But the true impetus for Chrysanthemum comes from the North, not the East. Proprietor George Lau, originally from Hong Kong, started the family business in Montreal, where he still owns three restaurants bearing the bright blossom of a name. Lau also owned the highly regarded Chrysanthemum in Fort Lauderdale before selling his share to partners. That branch is now closed for vacation, with some doubt as to whether it will open again, according to Lau's brother-in-law and Chrysanthemum's manager, Roland Tezyen. When he couldn't find a suitable space in Lauderdale, Lau traveled even farther south, to the area Roland calls "the heart of the [restaurant] business," where "more sophisticated people" dine.
Truly, the residents of South Beach have proven themselves educated diners in search of all manner of eateries. So supportive have they been, in fact, that Joe's Stone Crab now has the distinction of being one of the only restaurants to close for the summer. No longer do trendy restaurants stick for season, then flee the heat. This year a handful of cafes and beachy bistros is actually opening first-time doors just as the sun opens up its own potential.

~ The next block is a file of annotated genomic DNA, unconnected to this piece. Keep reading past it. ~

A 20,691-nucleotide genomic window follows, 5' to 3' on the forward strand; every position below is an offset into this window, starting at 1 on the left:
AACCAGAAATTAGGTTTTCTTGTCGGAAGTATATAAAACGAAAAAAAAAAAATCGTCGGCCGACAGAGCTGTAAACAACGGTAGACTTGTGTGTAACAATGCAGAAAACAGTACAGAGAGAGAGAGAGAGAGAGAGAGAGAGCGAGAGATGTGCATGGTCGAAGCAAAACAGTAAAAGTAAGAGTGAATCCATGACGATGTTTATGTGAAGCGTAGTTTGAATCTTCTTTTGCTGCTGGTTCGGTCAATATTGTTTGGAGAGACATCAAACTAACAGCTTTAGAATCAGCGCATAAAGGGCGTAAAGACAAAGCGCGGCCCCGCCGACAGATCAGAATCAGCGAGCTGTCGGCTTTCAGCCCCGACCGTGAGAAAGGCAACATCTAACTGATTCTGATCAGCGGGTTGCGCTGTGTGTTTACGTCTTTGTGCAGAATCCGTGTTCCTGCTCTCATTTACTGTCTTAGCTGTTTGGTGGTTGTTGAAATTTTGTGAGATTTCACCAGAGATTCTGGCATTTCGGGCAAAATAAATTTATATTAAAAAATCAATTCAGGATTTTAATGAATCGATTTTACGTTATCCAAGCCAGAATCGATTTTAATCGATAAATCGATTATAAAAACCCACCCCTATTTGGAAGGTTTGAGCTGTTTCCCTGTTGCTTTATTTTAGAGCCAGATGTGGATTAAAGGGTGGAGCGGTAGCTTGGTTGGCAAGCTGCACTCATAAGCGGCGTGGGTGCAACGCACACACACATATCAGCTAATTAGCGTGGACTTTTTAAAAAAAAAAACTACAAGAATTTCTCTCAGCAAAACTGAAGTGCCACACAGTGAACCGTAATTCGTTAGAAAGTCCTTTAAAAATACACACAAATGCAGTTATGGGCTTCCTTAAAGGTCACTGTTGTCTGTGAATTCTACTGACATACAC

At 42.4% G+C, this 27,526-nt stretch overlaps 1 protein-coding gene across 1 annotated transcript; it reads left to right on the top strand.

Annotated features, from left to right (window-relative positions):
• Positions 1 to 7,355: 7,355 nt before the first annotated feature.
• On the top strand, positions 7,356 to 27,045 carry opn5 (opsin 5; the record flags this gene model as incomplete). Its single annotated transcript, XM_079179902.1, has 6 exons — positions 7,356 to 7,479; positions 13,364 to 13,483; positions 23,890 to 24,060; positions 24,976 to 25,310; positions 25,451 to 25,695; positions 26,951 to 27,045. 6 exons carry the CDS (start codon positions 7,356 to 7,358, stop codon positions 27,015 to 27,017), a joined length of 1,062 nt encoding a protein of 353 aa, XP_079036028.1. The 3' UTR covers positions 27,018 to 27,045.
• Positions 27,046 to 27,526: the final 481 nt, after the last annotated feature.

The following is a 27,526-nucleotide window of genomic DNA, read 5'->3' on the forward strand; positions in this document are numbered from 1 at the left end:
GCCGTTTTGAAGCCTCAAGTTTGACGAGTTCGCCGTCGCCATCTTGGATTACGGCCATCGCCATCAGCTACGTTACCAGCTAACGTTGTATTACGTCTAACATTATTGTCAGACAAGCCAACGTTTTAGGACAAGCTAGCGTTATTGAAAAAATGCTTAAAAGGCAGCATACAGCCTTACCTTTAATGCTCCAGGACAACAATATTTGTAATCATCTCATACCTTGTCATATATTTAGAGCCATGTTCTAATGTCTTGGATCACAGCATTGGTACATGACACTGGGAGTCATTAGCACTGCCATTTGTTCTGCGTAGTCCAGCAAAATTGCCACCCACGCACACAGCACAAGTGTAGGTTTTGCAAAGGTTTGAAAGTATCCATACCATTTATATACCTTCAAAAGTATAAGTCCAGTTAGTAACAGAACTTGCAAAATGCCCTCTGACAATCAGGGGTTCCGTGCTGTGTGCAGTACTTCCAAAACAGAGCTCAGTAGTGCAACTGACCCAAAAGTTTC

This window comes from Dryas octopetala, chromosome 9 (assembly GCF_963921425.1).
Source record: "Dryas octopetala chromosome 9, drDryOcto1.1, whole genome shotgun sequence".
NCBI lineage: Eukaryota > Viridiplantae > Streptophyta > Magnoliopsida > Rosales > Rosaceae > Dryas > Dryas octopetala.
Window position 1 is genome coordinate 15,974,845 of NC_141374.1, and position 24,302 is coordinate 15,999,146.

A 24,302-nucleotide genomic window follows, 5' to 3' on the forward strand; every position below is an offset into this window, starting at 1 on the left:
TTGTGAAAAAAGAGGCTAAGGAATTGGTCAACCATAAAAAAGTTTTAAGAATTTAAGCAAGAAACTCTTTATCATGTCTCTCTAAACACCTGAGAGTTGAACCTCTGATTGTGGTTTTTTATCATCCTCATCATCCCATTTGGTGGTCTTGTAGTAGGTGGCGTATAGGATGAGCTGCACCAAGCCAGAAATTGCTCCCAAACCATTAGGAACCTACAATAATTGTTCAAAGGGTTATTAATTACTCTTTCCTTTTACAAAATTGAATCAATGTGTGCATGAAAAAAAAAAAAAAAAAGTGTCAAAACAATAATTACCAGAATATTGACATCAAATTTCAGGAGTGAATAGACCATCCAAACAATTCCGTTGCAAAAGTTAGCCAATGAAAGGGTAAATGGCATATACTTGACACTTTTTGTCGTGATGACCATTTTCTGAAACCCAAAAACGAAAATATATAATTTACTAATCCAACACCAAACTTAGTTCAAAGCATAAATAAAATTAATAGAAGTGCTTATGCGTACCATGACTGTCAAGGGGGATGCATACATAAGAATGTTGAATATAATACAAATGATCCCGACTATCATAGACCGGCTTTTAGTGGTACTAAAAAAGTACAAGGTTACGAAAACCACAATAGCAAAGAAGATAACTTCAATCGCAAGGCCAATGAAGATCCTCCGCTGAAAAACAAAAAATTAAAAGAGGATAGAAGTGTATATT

After a quiet debut in early March, the restaurant is phasing in a steady clientele that ranges from the tragically hip to the tragically hip-less (though as the night grows in age, the diners grow in youth). In its own baby stages, Chrysanthemum is warming up for an anticipated, busy autumn.
Which is not to imply that the crab meat and asparagus soup is any less than a silky, generous treat, vivid with crab and the stalky green. Or that the hot and sour soup fails to deliver the spicy rich breath of expert cookery. Already Chrysanthemum has distinguished itself among locals as the Chinese of choice. Even an old standby, won ton soup, lights the night, chicken-filled dumplings floating like sheeted Halloween ghosts in a brew so flavorful that chickens all over South Beach are hiring bodyguards.
And well they should. Chicken figures largely on this heart-smart menu -- rounding out dumplings and sliced into ten poultry dishes, half of which are labeled low-calorie (indicated with a heart) on the menu. One evening we had the pleasure of sampling the sliced chicken with Szechuan pepper and crisp spinach, a dish that had been recommended to me before my first visit. Though a trifle sweet rather than the spicy it's billed, this creation combined a delicate touch on the poultry and an unusual grasp on the vegetable. Fluffy, crunchy medallions of spinach garnished the plate, adding texture as well as taste. Hong Kong chef Wai-kwong Tse, schooled in the Montreal kitchens, does honor to a menu that is at once inventive, playful, and authentic.